When Affirmative Action was White, by Ira Katznelson

Economic historians often refer to the period from World War II to the mid 1970’s as the “Great Compression.” During that period, US inequality plunged to its lowest level ever, before reversing. In an earlier Econamici, “The Wedge,” I attributed this plunge to an unprecedented set of redistributive policies: In 1935, Social Security began providing pensions–at first, necessarily, entirely to people who had not paid into the system. During the war, the military provided technical training for millions of men and women otherwise lacking the opportunity. For the poorest, it provided crash literacy programs. After the war, Congress enacted generous GI benefits, including college, health care, and loans to purchase homes or start businesses.

Expenditures on these programs took a huge fraction of GDP compared to social spending today. Marginal tax rates during WW II were 94%. By 1948, a staggering 15% of the federal budget was devoted to the GI bill.

But, according to historian Ira Katznelson, these and related programs were quite deliberately designed to exclude blacks. So much so, that during the same period of the Great Compression, inequality between blacks and whites increased substantially.

Why and how did these historic national redistributive programs exclude blacks?

Why is easy. These programs, initiated by the Democratic Party, required the cooperation of southern Democratic legislators. These men, although eager to bring federal funds to the poor and backward South, nonetheless saw a threat to the southern “way of life,” which depended on cheap black labor. As a South Carolina Senator proclaimed in response to proposed fair labor standards legislation: “Any man on this floor who has sense enough to read the English language knows that the main object of this bill is, by human legislation, to overcome the great gift of God to the South.”

How was more subtle. Southern legislators employed two key strategies: classification of beneficiaries and local administration.

Before World War II, most southern blacks worked on farms or as maids. So, at the insistence of Southern legislators, the original 1935 Social Security legislation excluded farm and domestic labor. The effect was to exclude 65 percent of blacks nationally, and 70 to 80 percent in the South. Not until 1954, under a Republican administration, was Social Security extended to all workers. Unemployment and workmen’s compensation insurance likewise originally excluded domestic and farm workers.

During World War II, the US military remained segregated. Facilities for black recruits, mostly in the South, provided limited and inferior training compared to white facilities. Black servicemen complained they were being employed as servants and ditch diggers. Black men were almost entirely excluded from training as pilots, as black women were excluded from training as nurses.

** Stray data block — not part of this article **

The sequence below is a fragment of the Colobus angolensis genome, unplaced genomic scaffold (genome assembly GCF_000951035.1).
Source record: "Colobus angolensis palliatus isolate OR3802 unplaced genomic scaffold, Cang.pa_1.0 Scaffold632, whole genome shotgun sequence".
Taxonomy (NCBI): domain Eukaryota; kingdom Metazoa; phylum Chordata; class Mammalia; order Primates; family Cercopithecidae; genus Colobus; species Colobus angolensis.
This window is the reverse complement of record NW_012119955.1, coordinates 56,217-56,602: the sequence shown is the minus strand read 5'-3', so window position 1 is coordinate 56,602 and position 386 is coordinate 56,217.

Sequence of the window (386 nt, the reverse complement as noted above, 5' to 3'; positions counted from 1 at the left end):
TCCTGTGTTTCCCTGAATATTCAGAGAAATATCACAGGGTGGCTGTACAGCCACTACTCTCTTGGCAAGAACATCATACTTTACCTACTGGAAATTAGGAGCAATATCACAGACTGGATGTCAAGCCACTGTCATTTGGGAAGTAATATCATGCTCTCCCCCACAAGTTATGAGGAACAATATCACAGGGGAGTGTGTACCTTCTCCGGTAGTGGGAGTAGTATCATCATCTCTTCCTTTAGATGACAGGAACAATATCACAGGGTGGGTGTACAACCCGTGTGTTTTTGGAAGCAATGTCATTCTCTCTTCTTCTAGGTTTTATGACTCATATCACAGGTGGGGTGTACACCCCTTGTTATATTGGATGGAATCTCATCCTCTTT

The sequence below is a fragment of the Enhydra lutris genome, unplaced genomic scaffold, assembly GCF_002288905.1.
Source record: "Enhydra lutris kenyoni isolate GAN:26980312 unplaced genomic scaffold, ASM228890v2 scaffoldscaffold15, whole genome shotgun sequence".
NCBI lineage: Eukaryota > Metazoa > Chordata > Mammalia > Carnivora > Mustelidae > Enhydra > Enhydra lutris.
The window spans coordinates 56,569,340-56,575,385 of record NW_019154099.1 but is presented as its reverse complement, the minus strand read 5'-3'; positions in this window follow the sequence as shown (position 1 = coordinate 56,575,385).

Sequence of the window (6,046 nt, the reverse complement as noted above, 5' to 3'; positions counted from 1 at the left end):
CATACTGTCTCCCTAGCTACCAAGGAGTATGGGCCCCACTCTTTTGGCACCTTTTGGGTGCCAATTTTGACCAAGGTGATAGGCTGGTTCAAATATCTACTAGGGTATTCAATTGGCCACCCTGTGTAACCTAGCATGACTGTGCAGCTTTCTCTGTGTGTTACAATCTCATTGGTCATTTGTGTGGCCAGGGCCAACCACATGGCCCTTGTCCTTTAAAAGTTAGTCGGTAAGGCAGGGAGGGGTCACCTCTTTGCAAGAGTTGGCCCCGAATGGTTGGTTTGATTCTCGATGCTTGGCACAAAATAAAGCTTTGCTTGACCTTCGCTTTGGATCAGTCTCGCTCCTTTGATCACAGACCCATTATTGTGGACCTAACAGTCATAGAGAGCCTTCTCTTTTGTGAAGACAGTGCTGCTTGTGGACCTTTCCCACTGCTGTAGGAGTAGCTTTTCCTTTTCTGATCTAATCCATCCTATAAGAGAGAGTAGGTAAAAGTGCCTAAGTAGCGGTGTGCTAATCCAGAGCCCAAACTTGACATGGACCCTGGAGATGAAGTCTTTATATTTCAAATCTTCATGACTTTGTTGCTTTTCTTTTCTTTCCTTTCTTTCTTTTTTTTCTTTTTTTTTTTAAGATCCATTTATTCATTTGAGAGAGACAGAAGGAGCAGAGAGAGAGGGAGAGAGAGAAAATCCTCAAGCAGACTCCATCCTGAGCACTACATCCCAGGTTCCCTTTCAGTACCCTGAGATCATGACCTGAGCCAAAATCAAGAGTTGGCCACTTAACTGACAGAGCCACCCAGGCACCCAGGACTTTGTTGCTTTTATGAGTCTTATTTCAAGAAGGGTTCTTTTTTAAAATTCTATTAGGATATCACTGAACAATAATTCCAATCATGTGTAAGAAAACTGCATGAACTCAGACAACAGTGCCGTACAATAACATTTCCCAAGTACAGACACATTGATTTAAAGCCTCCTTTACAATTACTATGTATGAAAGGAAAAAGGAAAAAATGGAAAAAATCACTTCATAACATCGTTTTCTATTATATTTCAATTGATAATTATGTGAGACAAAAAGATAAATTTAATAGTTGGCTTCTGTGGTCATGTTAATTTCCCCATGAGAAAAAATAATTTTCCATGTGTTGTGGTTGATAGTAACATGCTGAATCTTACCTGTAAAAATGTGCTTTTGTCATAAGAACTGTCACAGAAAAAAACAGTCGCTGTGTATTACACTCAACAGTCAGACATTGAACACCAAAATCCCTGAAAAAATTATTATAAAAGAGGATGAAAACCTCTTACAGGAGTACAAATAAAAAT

After World War II, Southern legislators insisted that local agencies administer the distribution of GI benefits. Southern administrators steered returning black soldiers to inferior segregated colleges or to outright fraudulent job training programs. Southern bankers processed GI mortgage loan applications, “redlining” black neighborhoods–charging higher rates or refusing loans altogether. Veterans’ hospitals remained segregated until 1948.

In these and many other ways, federal programs boosted millions of poor whites into the home-owning middle class, leaving blacks further behind. According to Katznelson, the Democratic Party made a “Faustian bargain” with its southern members: abandoning core values of equity to gain generous benefits for the white working class majority.

Today, whites often resent “affirmative action” for blacks. The link appears too weak between blacks in general and remote slavery or past discrimination.

But consider: during World War II, Japanese Americans were rounded up and sent to desert internment camps; as direct victims of bad public policy they eventually did receive (miserly) compensation. Likewise, the Democratic Party’s “bargain” created identifiable victims. Many are still alive. Their families today still lack the assets, education and financial security of equivalent whites.

Katznelson proposes that were it recast as a response to “white affirmative action,” black affirmative action would gain greater legitimacy and sympathy.

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